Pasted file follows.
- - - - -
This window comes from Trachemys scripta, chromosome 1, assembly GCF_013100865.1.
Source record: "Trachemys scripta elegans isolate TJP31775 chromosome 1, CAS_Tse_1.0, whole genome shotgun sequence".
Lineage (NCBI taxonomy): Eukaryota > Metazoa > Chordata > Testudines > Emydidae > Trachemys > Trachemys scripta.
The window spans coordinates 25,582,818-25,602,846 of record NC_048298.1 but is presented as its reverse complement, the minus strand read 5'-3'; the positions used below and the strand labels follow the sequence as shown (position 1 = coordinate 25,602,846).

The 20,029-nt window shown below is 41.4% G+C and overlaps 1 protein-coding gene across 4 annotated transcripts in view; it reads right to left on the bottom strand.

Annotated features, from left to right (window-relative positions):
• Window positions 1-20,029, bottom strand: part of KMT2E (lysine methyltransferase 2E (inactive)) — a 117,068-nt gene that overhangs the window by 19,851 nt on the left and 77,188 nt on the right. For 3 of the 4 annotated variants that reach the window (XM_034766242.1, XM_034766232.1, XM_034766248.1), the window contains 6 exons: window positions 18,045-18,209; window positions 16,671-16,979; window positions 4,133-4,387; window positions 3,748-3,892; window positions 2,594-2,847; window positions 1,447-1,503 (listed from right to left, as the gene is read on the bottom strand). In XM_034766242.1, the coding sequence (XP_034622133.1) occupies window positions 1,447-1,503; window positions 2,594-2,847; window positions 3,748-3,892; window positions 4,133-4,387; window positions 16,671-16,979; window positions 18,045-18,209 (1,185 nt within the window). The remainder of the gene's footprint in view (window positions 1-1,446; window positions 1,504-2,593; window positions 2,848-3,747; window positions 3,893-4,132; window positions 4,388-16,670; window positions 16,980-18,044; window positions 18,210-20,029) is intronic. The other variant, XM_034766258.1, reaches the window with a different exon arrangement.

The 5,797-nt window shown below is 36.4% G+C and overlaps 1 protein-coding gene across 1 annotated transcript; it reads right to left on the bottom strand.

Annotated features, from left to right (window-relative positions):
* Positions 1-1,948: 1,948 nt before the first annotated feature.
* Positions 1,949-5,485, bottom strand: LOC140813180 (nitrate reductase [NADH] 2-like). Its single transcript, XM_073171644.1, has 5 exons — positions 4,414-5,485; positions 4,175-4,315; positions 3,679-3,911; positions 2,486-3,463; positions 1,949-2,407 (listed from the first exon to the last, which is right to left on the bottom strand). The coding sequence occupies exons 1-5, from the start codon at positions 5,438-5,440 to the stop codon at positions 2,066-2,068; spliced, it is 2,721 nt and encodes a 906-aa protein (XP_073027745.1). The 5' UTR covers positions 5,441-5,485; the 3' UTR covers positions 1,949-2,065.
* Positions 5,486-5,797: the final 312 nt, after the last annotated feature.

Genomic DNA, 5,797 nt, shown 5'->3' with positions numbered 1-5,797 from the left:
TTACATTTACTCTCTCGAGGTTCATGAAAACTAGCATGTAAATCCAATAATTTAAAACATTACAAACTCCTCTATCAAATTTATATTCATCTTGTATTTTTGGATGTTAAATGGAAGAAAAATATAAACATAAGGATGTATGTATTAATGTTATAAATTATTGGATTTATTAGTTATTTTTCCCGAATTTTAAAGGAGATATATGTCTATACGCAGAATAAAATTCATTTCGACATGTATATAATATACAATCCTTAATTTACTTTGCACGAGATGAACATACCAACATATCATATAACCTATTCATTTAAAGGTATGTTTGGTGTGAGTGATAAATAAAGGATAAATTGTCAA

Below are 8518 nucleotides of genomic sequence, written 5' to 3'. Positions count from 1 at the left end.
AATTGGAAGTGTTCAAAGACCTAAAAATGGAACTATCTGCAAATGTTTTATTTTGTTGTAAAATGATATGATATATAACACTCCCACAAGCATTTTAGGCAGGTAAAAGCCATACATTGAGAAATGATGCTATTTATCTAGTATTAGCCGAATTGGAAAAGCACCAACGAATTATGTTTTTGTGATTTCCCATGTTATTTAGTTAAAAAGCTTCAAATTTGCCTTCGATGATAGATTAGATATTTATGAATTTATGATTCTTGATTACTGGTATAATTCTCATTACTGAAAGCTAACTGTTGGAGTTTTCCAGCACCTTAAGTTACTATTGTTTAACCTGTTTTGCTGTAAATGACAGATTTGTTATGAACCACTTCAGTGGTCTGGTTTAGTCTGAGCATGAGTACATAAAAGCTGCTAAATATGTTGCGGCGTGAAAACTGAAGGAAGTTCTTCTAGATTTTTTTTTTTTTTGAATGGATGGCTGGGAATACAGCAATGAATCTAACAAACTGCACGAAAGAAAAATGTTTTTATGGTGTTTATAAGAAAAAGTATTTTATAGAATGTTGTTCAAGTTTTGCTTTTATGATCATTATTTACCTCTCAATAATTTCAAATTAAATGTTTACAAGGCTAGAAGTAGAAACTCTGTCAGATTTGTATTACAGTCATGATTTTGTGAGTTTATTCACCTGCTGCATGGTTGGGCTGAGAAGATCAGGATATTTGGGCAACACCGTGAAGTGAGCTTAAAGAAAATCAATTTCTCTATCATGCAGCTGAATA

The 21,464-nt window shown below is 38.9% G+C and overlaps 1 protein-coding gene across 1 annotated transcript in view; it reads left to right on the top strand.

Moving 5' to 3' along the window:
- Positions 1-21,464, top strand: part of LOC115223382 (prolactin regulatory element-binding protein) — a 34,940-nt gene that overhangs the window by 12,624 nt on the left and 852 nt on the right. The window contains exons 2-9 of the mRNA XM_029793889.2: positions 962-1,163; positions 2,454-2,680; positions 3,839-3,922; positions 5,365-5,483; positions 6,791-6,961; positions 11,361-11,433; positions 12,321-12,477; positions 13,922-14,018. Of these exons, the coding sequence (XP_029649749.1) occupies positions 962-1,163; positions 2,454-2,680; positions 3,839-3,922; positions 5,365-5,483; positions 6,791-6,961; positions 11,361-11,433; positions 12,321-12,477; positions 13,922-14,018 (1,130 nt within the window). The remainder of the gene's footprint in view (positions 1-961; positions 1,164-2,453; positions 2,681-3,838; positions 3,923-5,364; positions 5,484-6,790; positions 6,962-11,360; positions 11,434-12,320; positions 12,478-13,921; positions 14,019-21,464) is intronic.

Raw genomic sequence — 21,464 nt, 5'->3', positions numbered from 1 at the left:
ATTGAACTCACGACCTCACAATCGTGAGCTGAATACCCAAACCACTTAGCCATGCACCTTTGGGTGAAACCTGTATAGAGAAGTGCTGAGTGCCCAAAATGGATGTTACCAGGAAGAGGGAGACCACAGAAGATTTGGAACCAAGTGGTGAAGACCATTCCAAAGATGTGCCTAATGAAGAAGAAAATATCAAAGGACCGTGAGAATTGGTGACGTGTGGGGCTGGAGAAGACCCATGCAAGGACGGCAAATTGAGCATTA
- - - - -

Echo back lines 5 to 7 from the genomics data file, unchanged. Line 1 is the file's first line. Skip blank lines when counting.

The 20,029-nt window shown below is 41.4% G+C and overlaps 1 protein-coding gene across 4 annotated transcripts in view; it reads right to left on the bottom strand.

Annotated features, from left to right (window-relative positions):
• Window positions 1-20,029, bottom strand: part of KMT2E (lysine methyltransferase 2E (inactive)) — a 117,068-nt gene that overhangs the window by 19,851 nt on the left and 77,188 nt on the right. For 3 of the 4 annotated variants that reach the window (XM_034766242.1, XM_034766232.1, XM_034766248.1), the window contains 6 exons: window positions 18,045-18,209; window positions 16,671-16,979; window positions 4,133-4,387; window positions 3,748-3,892; window positions 2,594-2,847; window positions 1,447-1,503 (listed from right to left, as the gene is read on the bottom strand). In XM_034766242.1, the coding sequence (XP_034622133.1) occupies window positions 1,447-1,503; window positions 2,594-2,847; window positions 3,748-3,892; window positions 4,133-4,387; window positions 16,671-16,979; window positions 18,045-18,209 (1,185 nt within the window). The remainder of the gene's footprint in view (window positions 1-1,446; window positions 1,504-2,593; window positions 2,848-3,747; window positions 3,893-4,132; window positions 4,388-16,670; window positions 16,980-18,044; window positions 18,210-20,029) is intronic. The other variant, XM_034766258.1, reaches the window with a different exon arrangement.